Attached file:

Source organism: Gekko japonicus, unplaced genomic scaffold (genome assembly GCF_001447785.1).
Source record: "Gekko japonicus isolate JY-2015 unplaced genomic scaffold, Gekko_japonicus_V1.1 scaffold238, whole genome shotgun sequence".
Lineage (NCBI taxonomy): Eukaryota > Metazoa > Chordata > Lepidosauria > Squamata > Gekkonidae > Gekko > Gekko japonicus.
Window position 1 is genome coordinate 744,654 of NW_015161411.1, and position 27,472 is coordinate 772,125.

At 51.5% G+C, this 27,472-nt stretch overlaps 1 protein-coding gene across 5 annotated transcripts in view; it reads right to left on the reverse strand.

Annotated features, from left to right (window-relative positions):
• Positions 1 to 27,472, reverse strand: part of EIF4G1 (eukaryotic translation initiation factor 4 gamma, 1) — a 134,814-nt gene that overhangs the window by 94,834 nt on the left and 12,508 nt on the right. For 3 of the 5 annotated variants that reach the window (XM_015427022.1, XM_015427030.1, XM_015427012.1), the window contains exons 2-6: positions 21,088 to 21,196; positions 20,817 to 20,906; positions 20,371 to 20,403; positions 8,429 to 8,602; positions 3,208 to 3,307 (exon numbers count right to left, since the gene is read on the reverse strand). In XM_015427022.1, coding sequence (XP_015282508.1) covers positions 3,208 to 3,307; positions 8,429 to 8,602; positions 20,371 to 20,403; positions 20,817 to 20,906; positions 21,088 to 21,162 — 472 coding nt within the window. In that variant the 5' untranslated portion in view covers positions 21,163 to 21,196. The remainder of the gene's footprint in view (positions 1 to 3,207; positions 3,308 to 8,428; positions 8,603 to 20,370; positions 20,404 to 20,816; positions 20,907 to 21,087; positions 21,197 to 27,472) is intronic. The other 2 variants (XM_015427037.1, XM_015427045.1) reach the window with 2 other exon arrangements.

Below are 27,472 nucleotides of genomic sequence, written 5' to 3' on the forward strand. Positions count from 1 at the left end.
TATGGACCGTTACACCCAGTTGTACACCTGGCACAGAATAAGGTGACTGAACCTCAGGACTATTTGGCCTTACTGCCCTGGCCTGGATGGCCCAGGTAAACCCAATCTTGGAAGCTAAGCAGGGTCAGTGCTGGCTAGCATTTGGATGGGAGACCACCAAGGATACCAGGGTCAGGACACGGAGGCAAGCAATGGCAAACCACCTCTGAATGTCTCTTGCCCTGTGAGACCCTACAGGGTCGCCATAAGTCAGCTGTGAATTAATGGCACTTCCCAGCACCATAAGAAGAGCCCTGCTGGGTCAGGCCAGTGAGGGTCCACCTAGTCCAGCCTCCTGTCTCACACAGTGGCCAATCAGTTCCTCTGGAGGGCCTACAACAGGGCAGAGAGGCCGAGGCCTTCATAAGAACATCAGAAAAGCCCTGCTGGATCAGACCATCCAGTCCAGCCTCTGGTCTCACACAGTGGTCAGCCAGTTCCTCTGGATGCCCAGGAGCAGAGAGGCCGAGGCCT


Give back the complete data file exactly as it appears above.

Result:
Source organism: Gekko japonicus, unplaced genomic scaffold (genome assembly GCF_001447785.1).
Source record: "Gekko japonicus isolate JY-2015 unplaced genomic scaffold, Gekko_japonicus_V1.1 scaffold238, whole genome shotgun sequence".
Lineage (NCBI taxonomy): Eukaryota > Metazoa > Chordata > Lepidosauria > Squamata > Gekkonidae > Gekko > Gekko japonicus.
Window position 1 is genome coordinate 744,654 of NW_015161411.1, and position 27,472 is coordinate 772,125.

At 51.5% G+C, this 27,472-nt stretch overlaps 1 protein-coding gene across 5 annotated transcripts in view; it reads right to left on the reverse strand.

Annotated features, from left to right (window-relative positions):
• Positions 1 to 27,472, reverse strand: part of EIF4G1 (eukaryotic translation initiation factor 4 gamma, 1) — a 134,814-nt gene that overhangs the window by 94,834 nt on the left and 12,508 nt on the right. For 3 of the 5 annotated variants that reach the window (XM_015427022.1, XM_015427030.1, XM_015427012.1), the window contains exons 2-6: positions 21,088 to 21,196; positions 20,817 to 20,906; positions 20,371 to 20,403; positions 8,429 to 8,602; positions 3,208 to 3,307 (exon numbers count right to left, since the gene is read on the reverse strand). In XM_015427022.1, coding sequence (XP_015282508.1) covers positions 3,208 to 3,307; positions 8,429 to 8,602; positions 20,371 to 20,403; positions 20,817 to 20,906; positions 21,088 to 21,162 — 472 coding nt within the window. In that variant the 5' untranslated portion in view covers positions 21,163 to 21,196. The remainder of the gene's footprint in view (positions 1 to 3,207; positions 3,308 to 8,428; positions 8,603 to 20,370; positions 20,404 to 20,816; positions 20,907 to 21,087; positions 21,197 to 27,472) is intronic. The other 2 variants (XM_015427037.1, XM_015427045.1) reach the window with 2 other exon arrangements.

Below are 27,472 nucleotides of genomic sequence, written 5' to 3' on the forward strand. Positions count from 1 at the left end.
TATGGACCGTTACACCCAGTTGTACACCTGGCACAGAATAAGGTGACTGAACCTCAGGACTATTTGGCCTTACTGCCCTGGCCTGGATGGCCCAGGTAAACCCAATCTTGGAAGCTAAGCAGGGTCAGTGCTGGCTAGCATTTGGATGGGAGACCACCAAGGATACCAGGGTCAGGACACGGAGGCAAGCAATGGCAAACCACCTCTGAATGTCTCTTGCCCTGTGAGACCCTACAGGGTCGCCATAAGTCAGCTGTGAATTAATGGCACTTCCCAGCACCATAAGAAGAGCCCTGCTGGGTCAGGCCAGTGAGGGTCCACCTAGTCCAGCCTCCTGTCTCACACAGTGGCCAATCAGTTCCTCTGGAGGGCCTACAACAGGGCAGAGAGGCCGAGGCCTTCATAAGAACATCAGAAAAGCCCTGCTGGATCAGACCATCCAGTCCAGCCTCTGGTCTCACACAGTGGTCAGCCAGTTCCTCTGGATGCCCAGGAGCAGAGAGGCCGAGGCCT